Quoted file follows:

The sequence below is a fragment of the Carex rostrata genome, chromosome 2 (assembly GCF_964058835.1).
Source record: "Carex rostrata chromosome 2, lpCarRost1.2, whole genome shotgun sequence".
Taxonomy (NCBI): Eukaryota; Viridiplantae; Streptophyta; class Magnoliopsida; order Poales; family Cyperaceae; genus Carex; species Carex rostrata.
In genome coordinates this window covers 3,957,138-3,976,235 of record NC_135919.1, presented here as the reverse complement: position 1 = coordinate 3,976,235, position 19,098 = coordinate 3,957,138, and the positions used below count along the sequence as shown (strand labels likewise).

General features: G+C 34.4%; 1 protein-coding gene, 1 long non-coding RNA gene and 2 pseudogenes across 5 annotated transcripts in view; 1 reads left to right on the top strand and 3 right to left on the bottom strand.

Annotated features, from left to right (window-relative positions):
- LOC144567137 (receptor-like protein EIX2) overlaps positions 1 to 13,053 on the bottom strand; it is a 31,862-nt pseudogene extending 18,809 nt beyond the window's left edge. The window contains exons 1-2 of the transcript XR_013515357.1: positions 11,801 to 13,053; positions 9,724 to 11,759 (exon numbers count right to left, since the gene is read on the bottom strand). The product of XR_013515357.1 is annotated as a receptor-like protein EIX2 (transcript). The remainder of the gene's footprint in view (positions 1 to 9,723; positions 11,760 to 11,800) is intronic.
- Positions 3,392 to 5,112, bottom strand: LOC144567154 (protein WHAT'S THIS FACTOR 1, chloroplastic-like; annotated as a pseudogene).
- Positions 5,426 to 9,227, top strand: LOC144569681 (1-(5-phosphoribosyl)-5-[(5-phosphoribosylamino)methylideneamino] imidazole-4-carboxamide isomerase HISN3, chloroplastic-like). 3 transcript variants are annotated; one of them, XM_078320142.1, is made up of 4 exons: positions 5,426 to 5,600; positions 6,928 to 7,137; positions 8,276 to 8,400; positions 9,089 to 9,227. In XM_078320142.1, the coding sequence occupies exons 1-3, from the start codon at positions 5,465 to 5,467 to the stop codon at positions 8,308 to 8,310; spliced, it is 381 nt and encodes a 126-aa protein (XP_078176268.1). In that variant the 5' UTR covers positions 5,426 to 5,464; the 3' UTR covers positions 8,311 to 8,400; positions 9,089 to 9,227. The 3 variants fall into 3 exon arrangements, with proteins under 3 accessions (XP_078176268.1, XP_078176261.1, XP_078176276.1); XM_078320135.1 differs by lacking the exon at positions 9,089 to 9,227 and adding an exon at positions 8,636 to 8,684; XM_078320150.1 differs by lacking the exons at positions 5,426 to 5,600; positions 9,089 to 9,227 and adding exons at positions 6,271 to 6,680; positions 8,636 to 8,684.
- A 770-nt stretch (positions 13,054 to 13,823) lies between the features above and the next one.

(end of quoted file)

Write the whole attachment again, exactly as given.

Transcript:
The sequence below is a fragment of the Carex rostrata genome, chromosome 2 (assembly GCF_964058835.1).
Source record: "Carex rostrata chromosome 2, lpCarRost1.2, whole genome shotgun sequence".
Taxonomy (NCBI): Eukaryota; Viridiplantae; Streptophyta; class Magnoliopsida; order Poales; family Cyperaceae; genus Carex; species Carex rostrata.
In genome coordinates this window covers 3,957,138-3,976,235 of record NC_135919.1, presented here as the reverse complement: position 1 = coordinate 3,976,235, position 19,098 = coordinate 3,957,138, and the positions used below count along the sequence as shown (strand labels likewise).

General features: G+C 34.4%; 1 protein-coding gene, 1 long non-coding RNA gene and 2 pseudogenes across 5 annotated transcripts in view; 1 reads left to right on the top strand and 3 right to left on the bottom strand.

Annotated features, from left to right (window-relative positions):
- LOC144567137 (receptor-like protein EIX2) overlaps positions 1 to 13,053 on the bottom strand; it is a 31,862-nt pseudogene extending 18,809 nt beyond the window's left edge. The window contains exons 1-2 of the transcript XR_013515357.1: positions 11,801 to 13,053; positions 9,724 to 11,759 (exon numbers count right to left, since the gene is read on the bottom strand). The product of XR_013515357.1 is annotated as a receptor-like protein EIX2 (transcript). The remainder of the gene's footprint in view (positions 1 to 9,723; positions 11,760 to 11,800) is intronic.
- Positions 3,392 to 5,112, bottom strand: LOC144567154 (protein WHAT'S THIS FACTOR 1, chloroplastic-like; annotated as a pseudogene).
- Positions 5,426 to 9,227, top strand: LOC144569681 (1-(5-phosphoribosyl)-5-[(5-phosphoribosylamino)methylideneamino] imidazole-4-carboxamide isomerase HISN3, chloroplastic-like). 3 transcript variants are annotated; one of them, XM_078320142.1, is made up of 4 exons: positions 5,426 to 5,600; positions 6,928 to 7,137; positions 8,276 to 8,400; positions 9,089 to 9,227. In XM_078320142.1, the coding sequence occupies exons 1-3, from the start codon at positions 5,465 to 5,467 to the stop codon at positions 8,308 to 8,310; spliced, it is 381 nt and encodes a 126-aa protein (XP_078176268.1). In that variant the 5' UTR covers positions 5,426 to 5,464; the 3' UTR covers positions 8,311 to 8,400; positions 9,089 to 9,227. The 3 variants fall into 3 exon arrangements, with proteins under 3 accessions (XP_078176268.1, XP_078176261.1, XP_078176276.1); XM_078320135.1 differs by lacking the exon at positions 9,089 to 9,227 and adding an exon at positions 8,636 to 8,684; XM_078320150.1 differs by lacking the exons at positions 5,426 to 5,600; positions 9,089 to 9,227 and adding exons at positions 6,271 to 6,680; positions 8,636 to 8,684.
- A 770-nt stretch (positions 13,054 to 13,823) lies between the features above and the next one.